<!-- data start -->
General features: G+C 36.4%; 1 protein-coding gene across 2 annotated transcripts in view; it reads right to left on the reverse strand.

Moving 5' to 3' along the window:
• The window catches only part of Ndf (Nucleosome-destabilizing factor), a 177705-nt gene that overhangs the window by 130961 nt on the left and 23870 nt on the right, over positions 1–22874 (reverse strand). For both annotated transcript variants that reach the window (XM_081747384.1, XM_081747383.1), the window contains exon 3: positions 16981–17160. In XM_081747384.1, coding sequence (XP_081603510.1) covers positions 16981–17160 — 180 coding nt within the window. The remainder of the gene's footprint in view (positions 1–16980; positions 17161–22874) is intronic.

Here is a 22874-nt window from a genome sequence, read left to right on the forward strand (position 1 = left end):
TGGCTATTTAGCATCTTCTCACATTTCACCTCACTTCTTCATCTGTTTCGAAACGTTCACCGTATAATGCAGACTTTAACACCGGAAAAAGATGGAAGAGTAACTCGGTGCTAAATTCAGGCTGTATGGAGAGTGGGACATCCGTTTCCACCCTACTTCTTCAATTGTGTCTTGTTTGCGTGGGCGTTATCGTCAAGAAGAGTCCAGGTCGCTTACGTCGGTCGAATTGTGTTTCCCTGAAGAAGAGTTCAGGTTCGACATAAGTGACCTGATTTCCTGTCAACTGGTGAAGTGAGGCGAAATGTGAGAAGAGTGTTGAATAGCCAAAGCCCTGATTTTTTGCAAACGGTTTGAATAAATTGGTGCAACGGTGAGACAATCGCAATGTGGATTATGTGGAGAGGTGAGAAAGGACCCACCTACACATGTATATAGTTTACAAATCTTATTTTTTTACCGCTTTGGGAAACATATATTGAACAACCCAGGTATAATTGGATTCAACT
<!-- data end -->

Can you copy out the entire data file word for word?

General features: G+C 36.4%; 1 protein-coding gene across 2 annotated transcripts in view; it reads right to left on the reverse strand.

Moving 5' to 3' along the window:
• The window catches only part of Ndf (Nucleosome-destabilizing factor), a 177705-nt gene that overhangs the window by 130961 nt on the left and 23870 nt on the right, over positions 1–22874 (reverse strand). For both annotated transcript variants that reach the window (XM_081747384.1, XM_081747383.1), the window contains exon 3: positions 16981–17160. In XM_081747384.1, coding sequence (XP_081603510.1) covers positions 16981–17160 — 180 coding nt within the window. The remainder of the gene's footprint in view (positions 1–16980; positions 17161–22874) is intronic.

Here is a 22874-nt window from a genome sequence, read left to right on the forward strand (position 1 = left end):
TGGCTATTTAGCATCTTCTCACATTTCACCTCACTTCTTCATCTGTTTCGAAACGTTCACCGTATAATGCAGACTTTAACACCGGAAAAAGATGGAAGAGTAACTCGGTGCTAAATTCAGGCTGTATGGAGAGTGGGACATCCGTTTCCACCCTACTTCTTCAATTGTGTCTTGTTTGCGTGGGCGTTATCGTCAAGAAGAGTCCAGGTCGCTTACGTCGGTCGAATTGTGTTTCCCTGAAGAAGAGTTCAGGTTCGACATAAGTGACCTGATTTCCTGTCAACTGGTGAAGTGAGGCGAAATGTGAGAAGAGTGTTGAATAGCCAAAGCCCTGATTTTTTGCAAACGGTTTGAATAAATTGGTGCAACGGTGAGACAATCGCAATGTGGATTATGTGGAGAGGTGAGAAAGGACCCACCTACACATGTATATAGTTTACAAATCTTATTTTTTTACCGCTTTGGGAAACATATATTGAACAACCCAGGTATAATTGGATTCAACT